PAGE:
And you know what; I really do like it here.  It will not take much for me to fall in love with it.  And knowing how I pour myself into what I do at work, this is going to work out very well.  Only thing I am going to do differently is put more effort into leisure activities, and avoid outside income earnings opportunities this time around.  Already planning my travels for the next few days, doing 100 countries from here is doable.



Photos / videos of "My New Home Town":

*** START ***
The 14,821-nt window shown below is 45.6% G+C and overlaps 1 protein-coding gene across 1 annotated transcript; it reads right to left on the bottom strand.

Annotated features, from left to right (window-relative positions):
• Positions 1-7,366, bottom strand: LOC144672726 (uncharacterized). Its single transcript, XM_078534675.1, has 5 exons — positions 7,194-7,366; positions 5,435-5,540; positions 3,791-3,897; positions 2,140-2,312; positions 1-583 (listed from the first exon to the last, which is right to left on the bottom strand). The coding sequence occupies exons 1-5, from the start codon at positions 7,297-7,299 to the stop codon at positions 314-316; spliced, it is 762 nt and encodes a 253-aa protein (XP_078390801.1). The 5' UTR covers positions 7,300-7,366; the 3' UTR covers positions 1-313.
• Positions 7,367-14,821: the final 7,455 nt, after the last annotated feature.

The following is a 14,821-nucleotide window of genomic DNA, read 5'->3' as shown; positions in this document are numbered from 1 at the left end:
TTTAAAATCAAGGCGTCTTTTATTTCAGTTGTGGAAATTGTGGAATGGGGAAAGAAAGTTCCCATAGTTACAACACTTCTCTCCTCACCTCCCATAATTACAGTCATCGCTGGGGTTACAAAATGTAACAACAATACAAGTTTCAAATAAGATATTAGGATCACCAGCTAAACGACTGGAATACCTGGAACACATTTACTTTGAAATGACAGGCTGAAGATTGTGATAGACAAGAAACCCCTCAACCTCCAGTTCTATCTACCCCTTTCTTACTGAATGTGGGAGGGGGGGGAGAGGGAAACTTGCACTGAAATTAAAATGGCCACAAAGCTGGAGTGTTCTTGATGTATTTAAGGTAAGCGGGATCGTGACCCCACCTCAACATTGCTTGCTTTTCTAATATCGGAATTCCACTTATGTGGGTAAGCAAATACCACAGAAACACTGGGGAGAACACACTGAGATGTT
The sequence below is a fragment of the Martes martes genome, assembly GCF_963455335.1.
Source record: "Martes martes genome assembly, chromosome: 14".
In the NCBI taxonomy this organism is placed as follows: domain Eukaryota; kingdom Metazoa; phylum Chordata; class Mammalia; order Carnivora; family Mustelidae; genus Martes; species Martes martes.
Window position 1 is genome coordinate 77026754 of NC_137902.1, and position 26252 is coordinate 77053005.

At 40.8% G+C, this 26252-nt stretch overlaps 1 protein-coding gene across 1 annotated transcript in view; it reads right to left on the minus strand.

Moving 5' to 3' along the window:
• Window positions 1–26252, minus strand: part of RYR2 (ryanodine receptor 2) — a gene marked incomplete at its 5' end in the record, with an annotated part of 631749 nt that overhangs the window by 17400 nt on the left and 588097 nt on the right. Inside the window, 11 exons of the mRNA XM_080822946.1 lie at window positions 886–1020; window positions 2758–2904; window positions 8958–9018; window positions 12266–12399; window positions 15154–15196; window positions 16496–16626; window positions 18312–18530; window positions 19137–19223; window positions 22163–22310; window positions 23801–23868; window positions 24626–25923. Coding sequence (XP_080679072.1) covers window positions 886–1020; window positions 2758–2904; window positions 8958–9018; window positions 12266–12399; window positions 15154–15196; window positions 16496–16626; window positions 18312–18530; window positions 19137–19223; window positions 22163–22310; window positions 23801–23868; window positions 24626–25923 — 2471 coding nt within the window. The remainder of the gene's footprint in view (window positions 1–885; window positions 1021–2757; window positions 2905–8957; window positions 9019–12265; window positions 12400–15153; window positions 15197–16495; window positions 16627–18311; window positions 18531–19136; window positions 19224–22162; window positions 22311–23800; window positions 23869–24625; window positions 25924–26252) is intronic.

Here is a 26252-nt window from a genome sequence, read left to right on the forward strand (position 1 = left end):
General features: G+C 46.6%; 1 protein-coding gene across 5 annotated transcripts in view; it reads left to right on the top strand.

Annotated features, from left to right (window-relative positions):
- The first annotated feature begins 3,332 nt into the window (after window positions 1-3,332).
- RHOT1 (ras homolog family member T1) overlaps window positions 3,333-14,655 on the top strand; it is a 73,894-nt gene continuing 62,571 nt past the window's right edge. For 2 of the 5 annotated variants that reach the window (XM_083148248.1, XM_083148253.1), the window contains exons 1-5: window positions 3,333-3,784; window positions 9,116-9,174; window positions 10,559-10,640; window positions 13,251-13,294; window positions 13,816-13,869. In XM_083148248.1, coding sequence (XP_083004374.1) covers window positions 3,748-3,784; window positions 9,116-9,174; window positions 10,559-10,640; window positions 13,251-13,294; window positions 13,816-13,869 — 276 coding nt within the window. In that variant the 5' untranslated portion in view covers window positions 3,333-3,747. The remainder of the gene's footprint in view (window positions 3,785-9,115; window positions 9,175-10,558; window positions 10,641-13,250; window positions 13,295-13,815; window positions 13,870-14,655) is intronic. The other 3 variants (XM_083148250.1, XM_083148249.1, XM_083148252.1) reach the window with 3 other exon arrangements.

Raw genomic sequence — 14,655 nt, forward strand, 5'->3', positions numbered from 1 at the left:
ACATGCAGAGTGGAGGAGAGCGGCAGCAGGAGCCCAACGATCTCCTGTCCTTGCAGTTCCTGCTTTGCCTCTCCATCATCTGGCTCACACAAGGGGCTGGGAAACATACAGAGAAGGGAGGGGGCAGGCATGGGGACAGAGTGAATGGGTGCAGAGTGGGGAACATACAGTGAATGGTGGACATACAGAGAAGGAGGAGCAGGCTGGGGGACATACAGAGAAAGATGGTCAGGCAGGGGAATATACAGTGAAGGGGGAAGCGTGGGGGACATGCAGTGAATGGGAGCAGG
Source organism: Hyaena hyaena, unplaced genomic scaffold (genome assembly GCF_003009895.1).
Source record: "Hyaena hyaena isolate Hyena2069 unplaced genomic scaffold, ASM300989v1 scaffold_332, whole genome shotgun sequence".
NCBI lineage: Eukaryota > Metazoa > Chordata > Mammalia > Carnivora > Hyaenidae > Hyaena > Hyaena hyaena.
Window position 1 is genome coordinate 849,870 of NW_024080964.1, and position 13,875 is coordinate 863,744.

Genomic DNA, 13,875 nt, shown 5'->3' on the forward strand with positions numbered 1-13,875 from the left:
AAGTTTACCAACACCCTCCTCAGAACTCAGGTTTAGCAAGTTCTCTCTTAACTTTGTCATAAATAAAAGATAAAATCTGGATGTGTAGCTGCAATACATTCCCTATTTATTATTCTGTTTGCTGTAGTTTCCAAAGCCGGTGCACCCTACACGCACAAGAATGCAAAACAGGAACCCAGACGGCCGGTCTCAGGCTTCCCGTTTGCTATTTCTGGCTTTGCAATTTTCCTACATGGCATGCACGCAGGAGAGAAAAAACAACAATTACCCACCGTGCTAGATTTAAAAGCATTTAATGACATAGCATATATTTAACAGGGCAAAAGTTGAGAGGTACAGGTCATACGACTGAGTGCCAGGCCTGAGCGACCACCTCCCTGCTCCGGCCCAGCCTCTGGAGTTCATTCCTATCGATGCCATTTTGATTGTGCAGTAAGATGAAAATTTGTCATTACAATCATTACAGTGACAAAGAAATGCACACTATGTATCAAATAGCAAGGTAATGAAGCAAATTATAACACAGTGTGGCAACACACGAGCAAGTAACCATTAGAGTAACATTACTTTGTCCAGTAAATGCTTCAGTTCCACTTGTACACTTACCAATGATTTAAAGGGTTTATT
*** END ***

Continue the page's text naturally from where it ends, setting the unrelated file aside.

This is the desert between Dubai and Abu Dhabi.  For most of the 150 K there is some development. A large dhow in the creek.  These boats go between Dubai and Iran, India and Pakistan. Doing a dhow boat tour of Dubai Creek. Dubai is a busy harbour for these dhow boats. Taking a dhow water taxi across the creek. It is much faster than a car or taxi.  By boat it takes 10 minutes, by car with traffic it would take over an hour. Interesting view looking up the creek and harbour, definitely not the port of Vancouver. Note the writing on the HSBC building, "Islamic Financial Solutions".  The Koran forbids the charging of interest, so other ways of collecting rents from the advancement of money are required.  Tell you more in text of this blog. There is a large lagoon in the centre of Sharjah.  Walked around it, all 10 K.  Very pretty.  Wish they rented bikes to go around. One of the many mosques along the Corniche.  Counted at least five, likely more if I had looked harder. This is a nice mosque, but it is by no means spectacular.  Some of the mosques are huge and extremely impressive with their many minarets.  The ruler builds many of these mosques. Another mosque. Birds on a railing along the corniche. I will likely be living near to this beach in Ajman.  Water a pleasant 80 (27) degrees. Almost every cıty I vısıt that ıs on water has a fısh market so thıs one ıs not unıque but they are always ınterestıng to vısıt. The world certaınly eats a lot of fısh. To ımagıne that every day thıs many fısh are harvested for thıs market tımes all the markets ın the world equals a lot of fısh.  I have heard rumours that we are overfıshıng whıch ıs a worryıng thought for our food supply. Thıs ıs a full servıce market - (there are no commas on the Turkısh keyboard so) have not seen the Cleanıng Department before.